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Author Topic: Sharpening induced miniaturism of landscape prints  (Read 3872 times)
Tim Lookingbill
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« on: July 07, 2012, 08:35:19 PM »
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Now that photographers are responsible for the final look of their landscape prints brought about by digital image processing, I'm starting to notice this weird optical effect sharpening landscapes for print output that tends to make the landscape appear miniature in scale like a diorama on the print.

The sample shot I took of my 12x12 inch NatGeo calendar is what got me to finally post on this topic to demonstrate this weird effect. That image is the only one out of the 12 that seems to exhibit this weird miniaturized appearance and I'm just wondering if it has something to do with sharpening technique and/or lack of resolution and if it can be remedied.

I've experienced this with my own similarly sized landscapes prints. Have any here experienced this and/or see this? Or am I just seeing things that aren't there?

Examining that image for quite some time it appears to me there isn't enough resolution or that everything is equally sharpened which I don't think agrees with the way humans perceive the grand scale of an actual landscape scene.
 
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Tim Lookingbill
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« Reply #1 on: July 07, 2012, 08:52:04 PM »
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Here's a side by side sample detail shot of two of my own inkjet prints picturing two extremely different scaled subjects. The one on the left is of some trees captured about half a football field length away and the right is of antique weathered doorknob detail about 3 ft from the lens.

As you can see the one on the right looks quite real looking while the trees on the left don't. They look similar to miniature banzai trees.

Have I oversharpened the landscape? Is there too much clarity?
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bill t.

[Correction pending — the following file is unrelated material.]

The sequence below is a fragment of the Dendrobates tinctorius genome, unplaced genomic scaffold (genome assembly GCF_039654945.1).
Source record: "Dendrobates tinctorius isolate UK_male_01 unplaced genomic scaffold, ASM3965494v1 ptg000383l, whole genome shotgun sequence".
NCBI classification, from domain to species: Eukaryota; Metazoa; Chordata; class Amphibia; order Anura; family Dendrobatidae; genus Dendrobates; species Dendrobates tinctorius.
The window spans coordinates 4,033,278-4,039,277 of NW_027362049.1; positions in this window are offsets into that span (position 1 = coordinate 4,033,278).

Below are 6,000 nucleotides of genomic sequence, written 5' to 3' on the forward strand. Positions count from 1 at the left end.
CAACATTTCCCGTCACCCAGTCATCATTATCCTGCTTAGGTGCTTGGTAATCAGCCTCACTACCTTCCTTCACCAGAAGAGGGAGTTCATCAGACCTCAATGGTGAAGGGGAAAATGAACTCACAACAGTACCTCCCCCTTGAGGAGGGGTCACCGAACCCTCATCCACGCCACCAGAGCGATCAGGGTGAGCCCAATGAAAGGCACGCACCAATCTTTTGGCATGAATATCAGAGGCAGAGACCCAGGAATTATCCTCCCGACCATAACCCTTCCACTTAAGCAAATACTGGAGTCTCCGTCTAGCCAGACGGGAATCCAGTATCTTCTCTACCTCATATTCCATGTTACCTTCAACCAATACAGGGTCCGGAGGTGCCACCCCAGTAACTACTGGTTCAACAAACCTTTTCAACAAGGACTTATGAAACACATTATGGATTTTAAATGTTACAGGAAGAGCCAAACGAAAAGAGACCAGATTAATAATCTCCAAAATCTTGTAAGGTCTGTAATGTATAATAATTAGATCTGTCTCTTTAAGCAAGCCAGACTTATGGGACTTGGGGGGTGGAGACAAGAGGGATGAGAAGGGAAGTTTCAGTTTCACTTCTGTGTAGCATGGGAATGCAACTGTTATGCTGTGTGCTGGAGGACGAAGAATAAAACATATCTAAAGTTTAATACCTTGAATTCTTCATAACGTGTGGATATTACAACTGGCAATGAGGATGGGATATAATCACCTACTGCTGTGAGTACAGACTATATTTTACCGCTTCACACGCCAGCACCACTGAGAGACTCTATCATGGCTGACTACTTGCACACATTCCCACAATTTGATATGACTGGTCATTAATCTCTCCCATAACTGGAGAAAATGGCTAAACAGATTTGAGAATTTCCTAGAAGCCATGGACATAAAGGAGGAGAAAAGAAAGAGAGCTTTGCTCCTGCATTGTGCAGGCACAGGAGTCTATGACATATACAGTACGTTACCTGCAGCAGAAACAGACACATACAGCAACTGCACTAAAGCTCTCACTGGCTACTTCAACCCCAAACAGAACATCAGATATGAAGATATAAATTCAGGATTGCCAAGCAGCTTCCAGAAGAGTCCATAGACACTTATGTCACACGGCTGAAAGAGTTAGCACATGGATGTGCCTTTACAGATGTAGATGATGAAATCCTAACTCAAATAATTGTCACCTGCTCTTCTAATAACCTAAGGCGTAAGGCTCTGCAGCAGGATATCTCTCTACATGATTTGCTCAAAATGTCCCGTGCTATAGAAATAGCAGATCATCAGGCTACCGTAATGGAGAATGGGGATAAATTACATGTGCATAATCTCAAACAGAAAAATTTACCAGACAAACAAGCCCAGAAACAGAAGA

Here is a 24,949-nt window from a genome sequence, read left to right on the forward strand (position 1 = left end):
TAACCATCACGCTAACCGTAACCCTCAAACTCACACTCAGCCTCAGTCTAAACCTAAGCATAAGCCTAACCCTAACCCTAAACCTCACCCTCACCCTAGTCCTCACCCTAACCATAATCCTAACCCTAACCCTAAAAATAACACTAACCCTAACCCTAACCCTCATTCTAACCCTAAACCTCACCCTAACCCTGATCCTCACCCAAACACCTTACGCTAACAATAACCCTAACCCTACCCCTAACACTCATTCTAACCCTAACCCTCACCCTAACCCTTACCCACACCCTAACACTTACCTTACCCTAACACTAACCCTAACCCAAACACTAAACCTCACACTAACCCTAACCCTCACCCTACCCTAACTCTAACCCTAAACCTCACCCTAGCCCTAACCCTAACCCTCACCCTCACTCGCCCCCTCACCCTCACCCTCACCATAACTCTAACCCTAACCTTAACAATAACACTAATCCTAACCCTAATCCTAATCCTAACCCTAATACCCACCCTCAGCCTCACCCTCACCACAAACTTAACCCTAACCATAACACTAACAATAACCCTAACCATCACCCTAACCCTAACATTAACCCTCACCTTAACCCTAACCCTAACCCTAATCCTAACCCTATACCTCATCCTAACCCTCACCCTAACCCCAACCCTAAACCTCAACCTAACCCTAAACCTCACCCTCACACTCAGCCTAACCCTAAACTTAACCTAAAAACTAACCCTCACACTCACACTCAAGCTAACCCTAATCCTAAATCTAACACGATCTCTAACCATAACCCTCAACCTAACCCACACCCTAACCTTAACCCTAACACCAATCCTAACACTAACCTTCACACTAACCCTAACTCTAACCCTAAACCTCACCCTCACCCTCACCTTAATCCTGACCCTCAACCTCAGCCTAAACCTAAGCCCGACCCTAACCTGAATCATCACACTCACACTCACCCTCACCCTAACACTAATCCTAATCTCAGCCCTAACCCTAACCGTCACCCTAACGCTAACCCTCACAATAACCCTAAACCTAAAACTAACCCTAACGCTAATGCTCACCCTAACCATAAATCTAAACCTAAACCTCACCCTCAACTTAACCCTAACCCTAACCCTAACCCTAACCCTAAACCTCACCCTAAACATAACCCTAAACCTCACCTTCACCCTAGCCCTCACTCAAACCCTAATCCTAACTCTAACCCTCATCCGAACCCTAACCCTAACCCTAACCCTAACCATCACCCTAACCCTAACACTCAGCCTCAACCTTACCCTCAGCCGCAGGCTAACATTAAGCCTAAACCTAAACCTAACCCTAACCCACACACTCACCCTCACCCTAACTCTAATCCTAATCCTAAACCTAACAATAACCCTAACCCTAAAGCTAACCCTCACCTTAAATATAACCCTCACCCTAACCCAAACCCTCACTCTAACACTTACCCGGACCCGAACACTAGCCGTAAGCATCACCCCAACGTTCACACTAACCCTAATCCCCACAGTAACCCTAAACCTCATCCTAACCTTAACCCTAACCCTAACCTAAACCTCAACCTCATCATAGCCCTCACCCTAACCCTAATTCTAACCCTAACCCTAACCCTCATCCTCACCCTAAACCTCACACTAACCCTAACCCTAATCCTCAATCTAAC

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« Reply #2 on: July 07, 2012, 09:47:04 PM »
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Yes, I've noticed that sharpening is a scale killer, pretty much without regard to print size.

About a year ago I started using considerably less sharpening for distant objects versus foreground objects.  Also, I've been careful to keep some sense of atmospheric haze for distant objects.  For printing I make two or three identical composite layers at the top of the PS stack, where the "distance" layer is less sharpened and has less contrast than the closer layers, then paint masks as needed for the final composite.

Have also found that it helps a lot of soften distant skylines on older images.

PS, really like that tree/clouds crop!  Great Parrish-esque colors!
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Farmer
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« Reply #3 on: July 07, 2012, 09:51:57 PM »
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http://www.cambridgeincolour.com/tutorials/cameras-vs-human-eye.htm

It's a little out of date in some references, but not in overall concepts.

I think the issue you're seeing is a result of, for want of a better term, too much depth of field in the shots relative to the angle of view and without any other "hard" scale reference.  It thus appears to be miniaturised much in the way that those processed shots with super shallow depth of field have the same visual impact.
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bill t.
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« Reply #4 on: July 07, 2012, 10:15:20 PM »
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...and without any other "hard" scale reference.

Yes, that's a big issue.  I wish I could afford the cost and hassle to take along a model to stand in the mid distance of all my landscapes.  Nothing gives a better sense of scale.  I have found man made structures also work pretty well for that, but are a sale killer for a lot of customers.  Maybe I can start a business making inflatable deer, bunny rabbits, coyotes, hikers, whatever.
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Alan Klein
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« Reply #5 on: July 07, 2012, 10:23:54 PM »
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Tim: Maybe it's my monitor but I don;t get the same impression as you. It doesn't look like a bonsai tree to me. Looks naturally sized. 

The only thing wrong with the canyon shot, is the contract is limited.  IF you look on a histogram, you'll see the black and white points are contracted to the middle.  If you extend these points in Levels, you get  better contrast, more light and blacks and a better shot.  Alan

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Tim Lookingbill
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« Reply #6 on: July 07, 2012, 10:48:41 PM »
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Relieved to see this is a relatable topic, experienced by other photographers. Concerned I was being too picky. Was thinking if NatGeo thought that image was good enough to publish who am I to judge.